By Olubunmi Adeniyi
Lagos. February 11, 2013: Business and Information Technology (IT) leaders across the globe have cited implementation and integration as the biggest challenges of cloud adoption, according to a survey conducted by KPMG, the global network of professional firms providing audit, tax and advisory services.
In the survey, “The Cloud Takes Shape”, KPMG notes that the leaders are finding cloud adoption to be more complicated than many had originally anticipated.
According to the report, nearly 33 percent of all executives surveyed say that cloud implementation costs have been higher than they expected and a similar percentage say that integrating cloud services with their existing IT infrastructure has been particularly difficult.
As the market for cloud matures, enterprises are now starting to come to terms with the hard practicalities of cloud enablement, according to the report’s authors. There is evidence that organisations are placing greater focus on getting the business process redesign right, facilitating appropriate change processes and making business model improvements.
Rick Wright, Global Cloud Enablement Program Leader and a Principal with KPMG, US says that one of the most important lessons uncovered by this research is that business process redesign needs to be done in tandem with cloud adoption if organisations hope to achieve the full potential of their cloud investments.
“Executives have found that simultaneous process redesign is central to addressing the complexities that often arise in the implementation and operational phases of cloud adoption,” Wright says.
Despite these emerging complexities, executives still believe that the benefits of cloud adoption far outweigh any growing pains they experience through implementation, the survey shows.
In part, this is because organisations are shifting their focus away from pure cost reduction objectives to instead focus on achieving the transformational benefits of cloud.
“As cloud begins to become more mainstream within the business environment, we are seeing organisations move from the ‘when and why’ of the cloud adoption process to instead focus on the ‘how’, he adds.
While cost reduction is still the primary reason for cloud adoption according to nearly half of respondents, 28 percent said that the speed at which they are able to migrate to cloud is important, as is cloud’s ability to enable faster entry into new markets (27 percent) and business process transformation (22 percent).
In his comment, Steven Salmon, Principal Advisor with KPMG in the UK notes that, “Gaining real cost savings from the cloud is about more than simply moving from fixed costs to operating costs; the greatest cost savings – and, more importantly, the transformational business benefits – will come from the longer-term outcomes such as more efficient processes, more flexible operating models.”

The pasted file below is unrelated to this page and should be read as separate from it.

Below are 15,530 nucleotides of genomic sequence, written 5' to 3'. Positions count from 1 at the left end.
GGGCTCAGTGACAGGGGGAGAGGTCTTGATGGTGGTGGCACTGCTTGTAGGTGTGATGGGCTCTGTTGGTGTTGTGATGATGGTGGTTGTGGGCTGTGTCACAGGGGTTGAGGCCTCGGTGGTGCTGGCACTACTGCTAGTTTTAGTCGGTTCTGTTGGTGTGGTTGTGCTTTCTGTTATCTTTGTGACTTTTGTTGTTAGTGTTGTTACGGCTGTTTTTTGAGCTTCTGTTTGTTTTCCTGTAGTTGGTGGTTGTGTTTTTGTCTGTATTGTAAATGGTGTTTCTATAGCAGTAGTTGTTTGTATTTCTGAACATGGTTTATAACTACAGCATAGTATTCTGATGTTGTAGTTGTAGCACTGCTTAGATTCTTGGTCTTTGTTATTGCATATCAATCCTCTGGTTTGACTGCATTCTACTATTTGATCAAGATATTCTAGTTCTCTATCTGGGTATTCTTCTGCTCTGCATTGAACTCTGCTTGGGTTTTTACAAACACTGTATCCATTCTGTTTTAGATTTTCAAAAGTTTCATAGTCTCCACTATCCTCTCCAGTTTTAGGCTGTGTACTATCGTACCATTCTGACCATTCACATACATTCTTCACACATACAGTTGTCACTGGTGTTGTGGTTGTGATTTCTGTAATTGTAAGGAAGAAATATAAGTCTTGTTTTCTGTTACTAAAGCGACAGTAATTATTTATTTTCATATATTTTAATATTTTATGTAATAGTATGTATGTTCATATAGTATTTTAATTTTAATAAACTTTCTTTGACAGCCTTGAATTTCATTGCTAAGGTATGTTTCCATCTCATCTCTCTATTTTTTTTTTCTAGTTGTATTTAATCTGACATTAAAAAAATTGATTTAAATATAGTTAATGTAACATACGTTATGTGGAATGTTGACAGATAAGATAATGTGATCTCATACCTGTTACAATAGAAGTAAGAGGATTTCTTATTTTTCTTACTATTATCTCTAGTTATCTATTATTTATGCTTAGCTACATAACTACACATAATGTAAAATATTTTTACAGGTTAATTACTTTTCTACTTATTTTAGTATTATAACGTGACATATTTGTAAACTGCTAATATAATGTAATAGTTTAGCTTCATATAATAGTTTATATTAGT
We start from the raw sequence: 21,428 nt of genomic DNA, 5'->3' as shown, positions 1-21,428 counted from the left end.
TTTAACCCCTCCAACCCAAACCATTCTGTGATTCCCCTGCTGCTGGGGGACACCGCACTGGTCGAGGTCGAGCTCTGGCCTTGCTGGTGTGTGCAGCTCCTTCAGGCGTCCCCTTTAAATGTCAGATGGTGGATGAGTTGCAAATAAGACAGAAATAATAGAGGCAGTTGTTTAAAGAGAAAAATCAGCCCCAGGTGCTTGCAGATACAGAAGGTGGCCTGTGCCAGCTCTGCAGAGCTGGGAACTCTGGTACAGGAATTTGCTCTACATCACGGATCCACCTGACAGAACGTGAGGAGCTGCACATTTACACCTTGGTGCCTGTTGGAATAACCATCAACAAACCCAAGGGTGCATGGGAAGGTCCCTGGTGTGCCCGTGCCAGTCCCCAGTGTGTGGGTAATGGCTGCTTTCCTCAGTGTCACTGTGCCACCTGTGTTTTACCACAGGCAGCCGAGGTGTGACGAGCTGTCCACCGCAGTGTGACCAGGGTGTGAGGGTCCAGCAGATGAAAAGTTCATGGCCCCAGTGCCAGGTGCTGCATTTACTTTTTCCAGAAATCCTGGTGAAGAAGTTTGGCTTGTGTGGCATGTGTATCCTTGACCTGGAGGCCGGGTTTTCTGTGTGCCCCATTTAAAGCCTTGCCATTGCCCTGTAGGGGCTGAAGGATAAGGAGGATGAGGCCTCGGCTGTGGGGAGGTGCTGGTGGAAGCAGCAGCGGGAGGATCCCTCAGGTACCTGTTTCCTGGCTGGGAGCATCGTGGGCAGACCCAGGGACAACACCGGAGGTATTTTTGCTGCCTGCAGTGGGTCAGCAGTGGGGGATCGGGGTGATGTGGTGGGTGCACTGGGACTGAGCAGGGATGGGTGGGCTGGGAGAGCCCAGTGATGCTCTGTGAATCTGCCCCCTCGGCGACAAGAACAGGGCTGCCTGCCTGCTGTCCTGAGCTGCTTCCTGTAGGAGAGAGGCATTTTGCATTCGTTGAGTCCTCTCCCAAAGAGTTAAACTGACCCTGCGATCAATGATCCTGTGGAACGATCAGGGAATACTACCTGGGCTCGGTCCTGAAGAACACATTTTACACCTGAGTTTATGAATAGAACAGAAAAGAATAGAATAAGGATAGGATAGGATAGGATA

Salmon adds that as cloud moves further up the ranking as a strategic tool of the business, “we will begin to see the CIOs role becoming ever more critical as the business integration broker on commercial, process and technical levels.”
Business executives are recognising that cloud adoption should improve security, not lessen it, nevertheless 26 percent of respondents still see security as a key challenge, however the report indicates that business executives recognise that the only way to address the concern is to work more closely with IT to develop a joint approach on cloud security to ensure that cloud providers’ solutions and services are reliable and protected.
Many businesses are proving their growing confidence in the security of cloud with more than a third of respondents saying they will migrate core operations of sourcing and procurement, supply chain and logistics to cloud within the next 18 months.
Greg Bell, Principal, KPMG, US cites that, “Security, data loss and privacy are still significant concerns for business and IT leaders but many are quickly gaining more confidence in their service providers, functions that, until just recently, were considered too sensitive or complex are now being put on the table.”
Only 18 percent of respondents see regulation as a challenge but that may be due to complacency, the report’s authors suggest, because organisations may be just beginning to prepare for the complexities that will arise with increased regulatory compliance. Respondents from the Americas are 10 percent more likely than their Asia Pacific peers to view regulation as a key challenge.
Shahed Latif, Principal, KPMG, US says that, “It will not be long before regulators start to enforce new rules that will have an impact on the way global organisations use the cloud.
Nearly 24 percent of respondents say they are looking at ‘private’ cloud environments as a way to address regulatory challenges.
In late 2012, KPMG in partnership with Forbes Insight conducted a web-based survey of 674 senior executives at organisations using cloud across 16 countries to assess the status and impact of cloud adoption around the world.